I've been reading John Cornwell's fine memoir of his life as a young seminarian in England in the mid-1950s -- roughly the same time as my own religious education.
Cornwell is a prolific journalist who has written a number of books on matters Roman Catholic. Perhaps the best known (to me at least) is Hitler's Pope, about Pius XII's silence in the face of German atrocities. I also know his work from the London Sunday Times.
In Seminary Boy, he give us an account of his escape, in 1953, at age 13 from a dysfunctional and impoverished East London family to the diocesan minor seminary of Cotton in the rural countryside. What ensues is a struggle between piety and hormones that will be familiar to anyone who came of age as a Roman Catholic at mid-century.
I have read a similar account of seminary life in my friend Frank Phelan's novelistic memoir, Four Ways of Computing Midnight. Those of us raised in Catholic schools got the same stuff as the seminarians, secondhand, so to speak -- the same mix of Jansenistic piety, although without the isolation and imposed harsh discipline.
There was something, for example, called "custody of the eyes," to which we were encouraged by our teachers and confessors, which meant that we should avoid looking at anything that might be an "occasion of sin." A glimpse of angelic Angela's budding breasts beneath her tight cashmere sweater might be enough to cause an "irregular motion of the flesh" -- and, possibly, barring a quick confession or Act of Contrition, an eternity in hell.
The seminarians of the time -- and presumably also novice nuns? -- were enjoined to avoid "particular friendships," which meant any attachment to another human being that might divert one's attention from Almighty God and his mother Mary. Cornwell tells the story of attraction and scruple with tenderness and poignancy. Deprived of anything like normal crushes and friendships, is it any wonder that the products of such a system sometimes went off the rails into perversity?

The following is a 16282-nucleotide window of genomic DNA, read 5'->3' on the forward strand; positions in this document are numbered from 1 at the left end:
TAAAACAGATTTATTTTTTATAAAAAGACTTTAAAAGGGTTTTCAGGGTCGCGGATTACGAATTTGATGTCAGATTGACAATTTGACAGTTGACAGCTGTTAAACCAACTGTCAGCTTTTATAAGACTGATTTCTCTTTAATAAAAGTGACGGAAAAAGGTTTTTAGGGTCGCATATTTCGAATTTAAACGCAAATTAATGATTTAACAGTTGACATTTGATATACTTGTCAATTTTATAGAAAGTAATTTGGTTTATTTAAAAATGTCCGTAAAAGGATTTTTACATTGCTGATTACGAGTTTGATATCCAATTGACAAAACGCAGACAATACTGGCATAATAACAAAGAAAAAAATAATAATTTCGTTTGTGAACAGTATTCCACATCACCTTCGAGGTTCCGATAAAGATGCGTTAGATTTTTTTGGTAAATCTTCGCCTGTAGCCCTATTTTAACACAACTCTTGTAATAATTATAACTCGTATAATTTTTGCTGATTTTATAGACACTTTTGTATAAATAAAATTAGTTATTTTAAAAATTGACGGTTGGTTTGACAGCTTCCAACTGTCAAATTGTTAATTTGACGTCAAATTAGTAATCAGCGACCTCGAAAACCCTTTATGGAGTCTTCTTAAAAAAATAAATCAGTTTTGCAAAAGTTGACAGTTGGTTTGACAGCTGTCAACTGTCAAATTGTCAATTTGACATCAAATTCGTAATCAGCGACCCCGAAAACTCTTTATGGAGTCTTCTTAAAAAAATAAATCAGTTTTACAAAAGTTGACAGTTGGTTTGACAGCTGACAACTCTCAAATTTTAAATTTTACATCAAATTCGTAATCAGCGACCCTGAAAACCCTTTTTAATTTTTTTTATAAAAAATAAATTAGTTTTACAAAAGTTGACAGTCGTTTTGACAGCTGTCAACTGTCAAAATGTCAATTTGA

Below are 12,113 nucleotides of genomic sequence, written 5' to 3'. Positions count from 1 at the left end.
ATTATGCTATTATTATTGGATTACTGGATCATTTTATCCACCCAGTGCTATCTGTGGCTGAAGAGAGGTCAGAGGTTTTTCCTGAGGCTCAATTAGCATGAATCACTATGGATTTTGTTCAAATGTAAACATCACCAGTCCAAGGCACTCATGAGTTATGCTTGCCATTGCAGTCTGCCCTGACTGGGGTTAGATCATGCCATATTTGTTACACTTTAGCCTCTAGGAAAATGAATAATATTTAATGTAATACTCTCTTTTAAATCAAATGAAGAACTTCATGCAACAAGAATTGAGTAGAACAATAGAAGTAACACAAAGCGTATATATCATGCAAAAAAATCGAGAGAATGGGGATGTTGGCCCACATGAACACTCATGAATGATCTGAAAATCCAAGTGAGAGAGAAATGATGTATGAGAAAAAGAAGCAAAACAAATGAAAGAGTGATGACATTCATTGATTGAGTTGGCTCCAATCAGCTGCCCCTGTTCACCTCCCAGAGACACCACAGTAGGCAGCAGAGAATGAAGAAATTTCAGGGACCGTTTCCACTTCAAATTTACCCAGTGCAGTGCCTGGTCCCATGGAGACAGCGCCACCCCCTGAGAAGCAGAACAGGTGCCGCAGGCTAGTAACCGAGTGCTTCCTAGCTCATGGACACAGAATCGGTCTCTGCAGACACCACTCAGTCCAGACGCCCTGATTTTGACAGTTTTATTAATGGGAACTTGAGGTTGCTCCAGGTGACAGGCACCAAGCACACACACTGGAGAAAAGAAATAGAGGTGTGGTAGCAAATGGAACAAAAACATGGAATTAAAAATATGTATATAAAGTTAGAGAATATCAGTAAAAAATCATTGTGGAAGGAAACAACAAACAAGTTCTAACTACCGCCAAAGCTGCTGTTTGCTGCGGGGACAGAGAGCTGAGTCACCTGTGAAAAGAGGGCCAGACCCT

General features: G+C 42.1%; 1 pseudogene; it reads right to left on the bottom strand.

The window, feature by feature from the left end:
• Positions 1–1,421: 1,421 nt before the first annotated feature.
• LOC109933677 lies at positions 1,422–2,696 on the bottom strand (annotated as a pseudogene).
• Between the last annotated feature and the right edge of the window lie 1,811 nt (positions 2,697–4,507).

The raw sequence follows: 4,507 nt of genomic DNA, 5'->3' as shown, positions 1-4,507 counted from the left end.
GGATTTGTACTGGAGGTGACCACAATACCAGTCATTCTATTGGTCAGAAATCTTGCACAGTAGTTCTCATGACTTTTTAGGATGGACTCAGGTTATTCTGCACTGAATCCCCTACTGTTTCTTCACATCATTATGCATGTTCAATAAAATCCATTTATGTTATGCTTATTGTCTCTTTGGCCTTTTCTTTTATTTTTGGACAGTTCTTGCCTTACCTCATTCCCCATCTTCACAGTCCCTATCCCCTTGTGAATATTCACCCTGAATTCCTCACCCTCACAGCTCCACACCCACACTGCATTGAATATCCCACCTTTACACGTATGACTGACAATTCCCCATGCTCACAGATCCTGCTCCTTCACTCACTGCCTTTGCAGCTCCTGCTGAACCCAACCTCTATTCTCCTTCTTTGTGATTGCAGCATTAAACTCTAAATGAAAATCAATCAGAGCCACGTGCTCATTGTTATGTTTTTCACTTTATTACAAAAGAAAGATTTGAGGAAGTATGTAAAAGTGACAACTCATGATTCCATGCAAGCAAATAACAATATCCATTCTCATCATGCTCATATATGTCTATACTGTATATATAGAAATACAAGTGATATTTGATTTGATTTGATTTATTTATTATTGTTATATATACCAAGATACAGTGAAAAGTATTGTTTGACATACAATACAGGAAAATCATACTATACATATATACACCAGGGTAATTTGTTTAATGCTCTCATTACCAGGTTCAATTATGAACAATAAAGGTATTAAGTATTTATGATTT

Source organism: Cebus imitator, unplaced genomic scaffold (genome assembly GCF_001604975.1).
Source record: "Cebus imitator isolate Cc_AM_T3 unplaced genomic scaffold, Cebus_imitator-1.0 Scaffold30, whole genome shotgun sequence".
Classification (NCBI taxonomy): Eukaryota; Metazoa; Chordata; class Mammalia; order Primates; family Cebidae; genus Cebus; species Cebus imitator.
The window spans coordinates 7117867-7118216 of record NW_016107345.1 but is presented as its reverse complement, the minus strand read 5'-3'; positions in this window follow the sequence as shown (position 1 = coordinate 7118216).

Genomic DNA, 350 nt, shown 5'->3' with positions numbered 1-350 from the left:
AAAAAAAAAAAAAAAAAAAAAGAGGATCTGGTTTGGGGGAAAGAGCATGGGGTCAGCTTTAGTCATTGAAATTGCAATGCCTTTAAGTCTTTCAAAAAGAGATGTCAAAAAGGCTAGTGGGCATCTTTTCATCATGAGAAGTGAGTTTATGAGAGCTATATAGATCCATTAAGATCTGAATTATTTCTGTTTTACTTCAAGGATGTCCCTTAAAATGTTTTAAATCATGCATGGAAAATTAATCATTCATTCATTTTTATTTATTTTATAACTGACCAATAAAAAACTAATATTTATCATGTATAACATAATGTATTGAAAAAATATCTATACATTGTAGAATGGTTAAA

Today's boys and girls seem to have no interest in custody of the eyes, or of avoiding occasions of sin. The "houses of formation" for priests, brothers and nuns are effectively empty (Cotton is a closed ruin). Perhaps the whole system of celibate vocations only could sustain itself by tapping into the driving force of adolescent sexuality and sublimating it into a devotional rubric of sin and salvation. At one point about halfway through his memoir, young John Cornwell has a glimmer of doubt about the exhortations of his spiritual advisors to repress his inclinations toward "impurity" -- including spontaneous erections and wet dreams -- in an ever greater devotion to Our Lady. "[I]t began to dawn on me," he writes, "in a niggling, insistent scruple, that our spiritual lives involved not real feelings for real persons, but invented feelings for imaginary persons. The reflection disturbed me so much that I wondered whether it was not a whispered suggestion of the Devil himself, the Father of Lies. For if we were inventing our relationships with Jesus and Mary, were we not therefore dwelling in a world of make-believe?"
He put his scruple aside -- for the moment. More on his subsequent evolution tomorrow.